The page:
Endocrine Therapy-Induced Alopecia Seen in Breast Cancer
At baseline, the predominant trichoscopic feature was the presence of vellus hairs and intermediate- and thick-diameter terminal hair shafts.
HealthDay News — For patients with breast cancer, endocrine therapy-induced alopecia (EIA) has a pattern that is similar to androgenetic alopecia, according to a study published online April 11 in JAMA Dermatology.
Azael Freites-Martinez, M.D., from the Memorial Sloan Kettering Cancer Center in New York City, and colleagues conducted a retrospective cohort study to characterize EIA in 112 patients with breast cancer, diagnosed with EIA from Jan. 1, 2009, to Dec. 31, 2016.
The researchers found that in 67 and 33 percent of patients, alopecia was attributed to aromatase inhibitors and tamoxifen, respectively. Ninety-two percent of patients had grade 1 severity, and the pattern was similar to androgenetic alopecia.
At baseline, the predominant trichoscopic feature was the presence of vellus hairs and intermediate- and thick-diameter terminal hair shafts. There was a negative impact on quality of life; according to the Hairdex score, there was a higher effect in the emotion domain. Eighty percent of the 46 patients assessed for response to minoxidil had moderate or significant improvement in alopecia after treatment.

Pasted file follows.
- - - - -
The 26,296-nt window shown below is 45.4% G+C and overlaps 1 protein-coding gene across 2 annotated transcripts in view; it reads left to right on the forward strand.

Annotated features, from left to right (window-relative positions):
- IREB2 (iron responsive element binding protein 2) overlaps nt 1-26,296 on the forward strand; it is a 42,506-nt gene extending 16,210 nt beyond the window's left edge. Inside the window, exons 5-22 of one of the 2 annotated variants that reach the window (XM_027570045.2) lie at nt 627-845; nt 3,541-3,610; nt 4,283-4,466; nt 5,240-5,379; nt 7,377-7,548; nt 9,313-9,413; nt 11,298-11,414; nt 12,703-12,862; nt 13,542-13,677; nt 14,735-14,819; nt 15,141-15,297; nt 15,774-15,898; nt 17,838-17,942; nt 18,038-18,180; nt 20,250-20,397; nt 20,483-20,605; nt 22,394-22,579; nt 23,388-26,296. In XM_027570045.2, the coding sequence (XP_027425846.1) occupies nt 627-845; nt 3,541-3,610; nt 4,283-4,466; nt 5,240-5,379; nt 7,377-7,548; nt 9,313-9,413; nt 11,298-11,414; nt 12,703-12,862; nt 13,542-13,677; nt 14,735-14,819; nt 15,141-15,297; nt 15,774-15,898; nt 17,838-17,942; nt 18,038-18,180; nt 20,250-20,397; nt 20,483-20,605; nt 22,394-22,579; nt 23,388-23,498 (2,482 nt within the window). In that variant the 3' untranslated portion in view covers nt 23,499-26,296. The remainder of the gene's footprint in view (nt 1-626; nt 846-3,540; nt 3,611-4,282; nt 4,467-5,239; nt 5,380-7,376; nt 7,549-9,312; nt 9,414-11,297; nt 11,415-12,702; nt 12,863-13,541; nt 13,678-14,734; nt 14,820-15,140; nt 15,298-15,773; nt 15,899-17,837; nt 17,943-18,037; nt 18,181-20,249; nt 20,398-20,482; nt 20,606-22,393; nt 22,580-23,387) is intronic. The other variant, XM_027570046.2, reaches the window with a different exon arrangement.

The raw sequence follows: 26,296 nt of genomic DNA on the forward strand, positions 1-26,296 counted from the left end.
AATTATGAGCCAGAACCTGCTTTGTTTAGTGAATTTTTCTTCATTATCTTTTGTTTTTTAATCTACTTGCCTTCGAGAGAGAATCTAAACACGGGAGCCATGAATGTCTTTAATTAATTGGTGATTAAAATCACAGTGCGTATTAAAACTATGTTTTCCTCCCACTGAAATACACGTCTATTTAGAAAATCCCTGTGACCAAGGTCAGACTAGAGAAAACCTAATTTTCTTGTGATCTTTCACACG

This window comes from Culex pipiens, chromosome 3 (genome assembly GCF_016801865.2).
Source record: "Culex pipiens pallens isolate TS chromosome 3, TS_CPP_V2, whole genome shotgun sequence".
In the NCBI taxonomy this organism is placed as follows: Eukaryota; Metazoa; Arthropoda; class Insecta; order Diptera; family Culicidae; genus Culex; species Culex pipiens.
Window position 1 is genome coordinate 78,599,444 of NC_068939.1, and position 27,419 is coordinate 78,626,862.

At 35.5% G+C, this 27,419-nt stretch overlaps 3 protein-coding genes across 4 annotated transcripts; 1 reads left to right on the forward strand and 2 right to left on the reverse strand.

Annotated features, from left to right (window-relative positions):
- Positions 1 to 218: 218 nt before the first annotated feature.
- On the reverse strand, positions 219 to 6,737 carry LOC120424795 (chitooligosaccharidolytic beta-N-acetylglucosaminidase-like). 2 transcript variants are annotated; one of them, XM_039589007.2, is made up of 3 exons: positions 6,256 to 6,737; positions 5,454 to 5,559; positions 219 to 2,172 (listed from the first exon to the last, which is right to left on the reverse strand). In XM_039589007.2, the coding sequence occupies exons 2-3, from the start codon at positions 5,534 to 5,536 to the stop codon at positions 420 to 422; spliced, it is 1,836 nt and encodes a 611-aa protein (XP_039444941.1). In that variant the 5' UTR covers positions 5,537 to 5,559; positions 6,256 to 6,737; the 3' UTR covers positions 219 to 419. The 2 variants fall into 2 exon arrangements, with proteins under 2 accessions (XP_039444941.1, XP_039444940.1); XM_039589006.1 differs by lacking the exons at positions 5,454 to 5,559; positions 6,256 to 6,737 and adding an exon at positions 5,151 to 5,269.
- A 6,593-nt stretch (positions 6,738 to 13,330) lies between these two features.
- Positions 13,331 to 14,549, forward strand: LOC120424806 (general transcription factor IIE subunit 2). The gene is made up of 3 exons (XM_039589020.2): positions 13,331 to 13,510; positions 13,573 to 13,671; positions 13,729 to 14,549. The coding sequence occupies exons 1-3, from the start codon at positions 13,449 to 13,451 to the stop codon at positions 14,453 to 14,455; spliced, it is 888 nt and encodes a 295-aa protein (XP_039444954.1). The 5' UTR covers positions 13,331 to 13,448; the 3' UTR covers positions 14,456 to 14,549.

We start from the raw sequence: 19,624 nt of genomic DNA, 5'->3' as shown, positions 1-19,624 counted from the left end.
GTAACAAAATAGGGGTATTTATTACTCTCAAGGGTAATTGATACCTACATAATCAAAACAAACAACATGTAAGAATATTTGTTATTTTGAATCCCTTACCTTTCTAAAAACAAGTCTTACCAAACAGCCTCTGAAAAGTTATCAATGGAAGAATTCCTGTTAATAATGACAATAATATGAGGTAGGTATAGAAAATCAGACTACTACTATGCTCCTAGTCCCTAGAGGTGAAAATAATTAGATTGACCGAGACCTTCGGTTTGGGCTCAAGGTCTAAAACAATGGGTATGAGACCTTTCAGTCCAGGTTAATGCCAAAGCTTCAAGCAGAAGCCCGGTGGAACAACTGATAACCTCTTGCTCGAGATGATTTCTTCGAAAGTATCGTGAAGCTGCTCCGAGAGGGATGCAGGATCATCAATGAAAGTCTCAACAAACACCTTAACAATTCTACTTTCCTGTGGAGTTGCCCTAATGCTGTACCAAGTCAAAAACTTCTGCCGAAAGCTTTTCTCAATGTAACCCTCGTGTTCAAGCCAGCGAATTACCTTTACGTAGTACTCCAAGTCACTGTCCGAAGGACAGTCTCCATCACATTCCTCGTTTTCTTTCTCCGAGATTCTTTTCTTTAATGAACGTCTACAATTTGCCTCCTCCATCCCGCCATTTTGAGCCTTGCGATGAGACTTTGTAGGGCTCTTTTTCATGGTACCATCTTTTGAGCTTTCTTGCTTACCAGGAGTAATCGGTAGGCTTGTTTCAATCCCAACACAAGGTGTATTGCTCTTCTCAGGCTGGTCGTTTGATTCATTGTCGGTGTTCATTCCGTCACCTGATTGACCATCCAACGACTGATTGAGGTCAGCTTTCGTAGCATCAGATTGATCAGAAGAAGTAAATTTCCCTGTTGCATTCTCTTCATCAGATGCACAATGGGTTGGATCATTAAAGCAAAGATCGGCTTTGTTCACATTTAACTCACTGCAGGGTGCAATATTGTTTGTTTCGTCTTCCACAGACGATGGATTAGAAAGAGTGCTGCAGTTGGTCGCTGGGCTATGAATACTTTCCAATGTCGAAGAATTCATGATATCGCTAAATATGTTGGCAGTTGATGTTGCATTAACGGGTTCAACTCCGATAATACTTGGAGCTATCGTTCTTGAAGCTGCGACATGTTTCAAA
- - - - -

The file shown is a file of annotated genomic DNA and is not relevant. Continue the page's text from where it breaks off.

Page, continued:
"Endocrine therapies are associated with a pattern alopecia similar to androgenetic-type, consistent with the mechanism of action of causal agents," the authors write. "A significant negative impact on quality of life was reported by patients, despite mostly mild alopecia severity."
Several authors disclosed financial ties to the pharmaceutical industry.